HIMSS and the Personal Connected Health Alliance have added their support to a bill that would lift restrictions on Medicare coverage for telehealth.
The CONNECT for Health Act of 2019, introduced yesterday in the Senate, would grant authority for the Secretary of the Department of Health and Human Services to waive current telehealth restrictions in fee-for-service Medicare, including remote services in the home, according to David Gray, senior manager, Congressional Affairs and Connected Health Policy for HIMSS.
The bill has the support of numerous healthcare organizations, including the American Hospital Association, the American Medical Association, and the Health Information and Management Systems Society (HIMSS), the parent organization of Healthcare Finance News. It also has the support of HIMSS innovation company, the Personal Connected Health Alliance (PCHAlliance).
"Evidence-based telehealth can help improve access to high-quality care for many Medicare beneficiaries and address many accessibility issues that underserved areas and beneficiaries often face. In today's healthcare environment, outdated and overly burdensome restrictions on the use of telehealth and other healthcare technologies under Medicare continue to limit the potential and impact of these valuable tools and services for healthcare providers," said the letter by HIMSS President and CEO Hal Wolf and Steve Wretling, chief technology and innovation officer on behalf of the PCHAlliance.
WHY THIS MATTERS
Medicare currently doesn't cover telehealth services except for a small subset of the population in rural areas.
The Centers for Medicare and Medicaid Services last year gave Medicare Advantage plans more flexibility to cover telehealth.
The ability for Medicare to use telehealth would expand access to consumers, with the goal towards cost savings and quality care.
Clinical uses could include video conferencing, remote patient monitoring, the use of telecommunications tools to monitor high-risk patients at home and the transfer of medical data for analysis and care.
Among its benefits, the CONNECT for Health Act would help providers transition to the goals of the Medicare Access and CHIP Reauthorization Act (MACRA) and the merit-based incentive payment system (MIPS) through the use of telehealth and remote patient monitoring. It would allow telehealth and remote patient monitoring to be used for alternative payment models.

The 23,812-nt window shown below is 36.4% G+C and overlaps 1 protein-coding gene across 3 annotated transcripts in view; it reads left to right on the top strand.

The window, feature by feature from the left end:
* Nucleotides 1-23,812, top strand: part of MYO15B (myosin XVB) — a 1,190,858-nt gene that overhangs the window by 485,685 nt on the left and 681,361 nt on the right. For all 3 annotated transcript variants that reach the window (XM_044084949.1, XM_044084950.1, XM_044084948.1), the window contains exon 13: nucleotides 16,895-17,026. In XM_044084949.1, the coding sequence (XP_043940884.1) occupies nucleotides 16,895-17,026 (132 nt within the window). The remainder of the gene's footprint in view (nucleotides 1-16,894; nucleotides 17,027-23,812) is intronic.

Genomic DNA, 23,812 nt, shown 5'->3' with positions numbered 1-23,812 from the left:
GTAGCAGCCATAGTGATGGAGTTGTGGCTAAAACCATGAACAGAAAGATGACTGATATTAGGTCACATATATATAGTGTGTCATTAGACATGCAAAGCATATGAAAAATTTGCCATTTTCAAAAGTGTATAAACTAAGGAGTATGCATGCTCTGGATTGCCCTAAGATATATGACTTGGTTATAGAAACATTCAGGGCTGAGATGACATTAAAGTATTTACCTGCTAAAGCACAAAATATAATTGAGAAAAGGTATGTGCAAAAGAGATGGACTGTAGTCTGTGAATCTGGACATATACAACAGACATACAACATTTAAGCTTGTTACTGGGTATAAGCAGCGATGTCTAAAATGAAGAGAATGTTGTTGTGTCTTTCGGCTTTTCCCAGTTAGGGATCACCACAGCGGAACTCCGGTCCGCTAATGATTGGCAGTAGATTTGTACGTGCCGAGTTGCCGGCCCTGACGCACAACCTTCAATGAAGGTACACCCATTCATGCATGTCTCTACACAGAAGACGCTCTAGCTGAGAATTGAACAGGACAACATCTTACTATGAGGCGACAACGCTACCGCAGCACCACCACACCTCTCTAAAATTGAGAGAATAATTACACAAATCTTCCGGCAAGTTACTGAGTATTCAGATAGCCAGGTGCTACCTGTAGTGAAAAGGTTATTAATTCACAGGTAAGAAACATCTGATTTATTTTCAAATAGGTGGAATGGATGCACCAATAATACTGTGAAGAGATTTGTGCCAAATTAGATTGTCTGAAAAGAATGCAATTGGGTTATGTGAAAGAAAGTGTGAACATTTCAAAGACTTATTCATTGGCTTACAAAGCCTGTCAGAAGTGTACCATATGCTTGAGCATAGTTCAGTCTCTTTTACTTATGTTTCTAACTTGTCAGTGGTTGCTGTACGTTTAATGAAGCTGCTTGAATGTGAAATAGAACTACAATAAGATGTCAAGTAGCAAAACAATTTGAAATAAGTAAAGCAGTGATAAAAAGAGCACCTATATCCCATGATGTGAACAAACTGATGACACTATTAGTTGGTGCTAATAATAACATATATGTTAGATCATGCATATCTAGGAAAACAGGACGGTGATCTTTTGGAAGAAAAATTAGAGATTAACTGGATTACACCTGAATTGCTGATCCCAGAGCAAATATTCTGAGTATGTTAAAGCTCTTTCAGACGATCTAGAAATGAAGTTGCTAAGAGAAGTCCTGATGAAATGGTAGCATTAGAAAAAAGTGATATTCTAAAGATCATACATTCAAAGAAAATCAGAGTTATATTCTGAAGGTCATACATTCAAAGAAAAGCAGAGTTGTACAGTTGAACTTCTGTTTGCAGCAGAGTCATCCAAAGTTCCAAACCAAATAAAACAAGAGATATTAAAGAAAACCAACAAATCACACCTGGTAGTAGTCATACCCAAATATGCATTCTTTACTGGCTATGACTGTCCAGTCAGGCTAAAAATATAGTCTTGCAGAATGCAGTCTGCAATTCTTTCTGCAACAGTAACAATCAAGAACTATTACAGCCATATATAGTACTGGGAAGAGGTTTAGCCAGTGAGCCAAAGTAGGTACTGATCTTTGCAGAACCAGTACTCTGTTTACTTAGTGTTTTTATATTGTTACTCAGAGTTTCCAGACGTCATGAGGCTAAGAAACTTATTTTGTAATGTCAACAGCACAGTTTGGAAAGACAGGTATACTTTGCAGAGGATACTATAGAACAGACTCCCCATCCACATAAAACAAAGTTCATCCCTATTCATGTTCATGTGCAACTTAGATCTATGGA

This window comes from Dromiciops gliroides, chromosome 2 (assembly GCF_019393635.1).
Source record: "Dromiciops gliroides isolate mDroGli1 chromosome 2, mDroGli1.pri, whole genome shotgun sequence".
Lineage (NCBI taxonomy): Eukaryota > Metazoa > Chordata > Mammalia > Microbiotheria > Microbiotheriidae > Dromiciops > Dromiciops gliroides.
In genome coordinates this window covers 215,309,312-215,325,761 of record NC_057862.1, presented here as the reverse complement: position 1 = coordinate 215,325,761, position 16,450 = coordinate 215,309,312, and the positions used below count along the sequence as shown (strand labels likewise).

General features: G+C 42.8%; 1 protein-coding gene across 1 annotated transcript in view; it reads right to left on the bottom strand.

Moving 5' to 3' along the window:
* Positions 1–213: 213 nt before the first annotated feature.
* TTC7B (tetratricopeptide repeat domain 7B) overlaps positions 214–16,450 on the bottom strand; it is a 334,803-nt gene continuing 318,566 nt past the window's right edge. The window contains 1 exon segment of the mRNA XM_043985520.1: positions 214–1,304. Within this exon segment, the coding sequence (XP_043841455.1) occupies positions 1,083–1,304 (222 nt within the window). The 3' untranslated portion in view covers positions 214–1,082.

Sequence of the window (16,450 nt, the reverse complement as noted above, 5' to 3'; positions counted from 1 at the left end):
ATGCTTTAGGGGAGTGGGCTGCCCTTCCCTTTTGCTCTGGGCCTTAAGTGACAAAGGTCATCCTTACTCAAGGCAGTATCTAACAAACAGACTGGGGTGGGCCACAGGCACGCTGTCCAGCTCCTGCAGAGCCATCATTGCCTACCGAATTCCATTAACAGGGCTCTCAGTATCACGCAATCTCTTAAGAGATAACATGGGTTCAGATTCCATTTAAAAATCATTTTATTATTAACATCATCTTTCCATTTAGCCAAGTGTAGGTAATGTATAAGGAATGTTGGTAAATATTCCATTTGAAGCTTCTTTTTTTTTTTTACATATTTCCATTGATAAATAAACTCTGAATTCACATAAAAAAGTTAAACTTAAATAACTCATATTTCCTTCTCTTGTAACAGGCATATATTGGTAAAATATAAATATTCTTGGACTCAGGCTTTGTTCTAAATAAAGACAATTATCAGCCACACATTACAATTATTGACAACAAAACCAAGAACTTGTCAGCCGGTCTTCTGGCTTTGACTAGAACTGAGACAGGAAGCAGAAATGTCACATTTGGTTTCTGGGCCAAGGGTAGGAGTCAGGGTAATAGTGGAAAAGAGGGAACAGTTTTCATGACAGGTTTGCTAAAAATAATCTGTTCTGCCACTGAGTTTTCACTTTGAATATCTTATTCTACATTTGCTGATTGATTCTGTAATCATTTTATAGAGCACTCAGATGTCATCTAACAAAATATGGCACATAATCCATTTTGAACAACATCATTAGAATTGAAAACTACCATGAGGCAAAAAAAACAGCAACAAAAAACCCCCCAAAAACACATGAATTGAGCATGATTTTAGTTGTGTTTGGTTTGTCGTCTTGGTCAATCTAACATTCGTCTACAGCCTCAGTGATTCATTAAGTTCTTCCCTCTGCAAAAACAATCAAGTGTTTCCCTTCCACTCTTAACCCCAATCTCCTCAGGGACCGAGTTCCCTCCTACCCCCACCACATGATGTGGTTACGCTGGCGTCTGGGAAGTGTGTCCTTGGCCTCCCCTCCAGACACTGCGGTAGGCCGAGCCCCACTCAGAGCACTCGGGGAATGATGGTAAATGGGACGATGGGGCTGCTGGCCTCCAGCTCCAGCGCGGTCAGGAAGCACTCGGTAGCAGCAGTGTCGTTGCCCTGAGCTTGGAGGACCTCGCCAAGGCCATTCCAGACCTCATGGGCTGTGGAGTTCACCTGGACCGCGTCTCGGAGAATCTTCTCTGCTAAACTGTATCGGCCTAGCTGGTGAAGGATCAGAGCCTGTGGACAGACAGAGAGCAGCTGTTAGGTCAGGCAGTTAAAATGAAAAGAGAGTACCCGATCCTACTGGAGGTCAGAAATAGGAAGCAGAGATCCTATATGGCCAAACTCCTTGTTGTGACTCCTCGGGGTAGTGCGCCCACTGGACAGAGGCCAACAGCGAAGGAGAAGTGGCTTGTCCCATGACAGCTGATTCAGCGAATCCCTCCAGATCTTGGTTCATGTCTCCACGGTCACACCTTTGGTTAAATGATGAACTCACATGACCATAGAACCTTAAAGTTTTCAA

The bill gets to the core issues HIMSS and the Personal Connected Health Alliance are focusing on, said Thomas M. Leary, vice president of Government Relations for HIMSS.
"It's high time for Congress to give Medicare additional tools needed to bring greater access to telehealth services," Leary said. "We're very hopeful."
The House also has its own version of the bill. Both bills must get their respective approvals before being merged for the president's signature.
"One of the reasons I'm hopeful is every year we've seen growing support and in 2018, we saw two telehealth bills pass and saw CMS take action on care," Gray said. "We're looking to build on momentum on 2018."
THE LARGER TREND
This is the third itineration of the bill that was first introduced about four years ago, according to Gray. Some sections have been adopted, such as four sections that were put into the Chronic Care Act, and also into the Bipartisan Budget Act of 2018.
At the end of each Congress, bills expire, which gives the CONNECT for Health Act for 2019 until the end of 2020 to pass. The bill has bipartisan support.
"Nothing in the bill is really controversial," Gray said.
The biggest reason the bill has not been passed into law is because of Congressional Budget Office scoring on federal spending that has shown telehealth would increase spending. The reasoning has been one of potential overutilization by patients who would both call their doctors and visit them in person.
The Congressional Telehealth Caucus has been a force behind a number of telehealth bills. In March, it requested stakeholder input to guide legislation to expand access to telehealth and remote monitoring services.
ON THE RECORD
"In today's healthcare environment, outdated and overly burdensome restrictions on the use of telehealth and other healthcare technologies under Medicare continue to limit the potential and impact of these valuable tools and services for healthcare providers," said the HIMSS October 30 letter sent to U.S. Senators. "The CONNECT for Health Act of 2019 will bring much needed changes to the Medicare program by removing many of these artificial barriers. Specifically, this legislation will expand access for mental health services through telehealth, remove arbitrary geographic and originating site limitations, support greater utilization of telehealth during national emergencies, and address other important aspects to expand access to quality healthcare."
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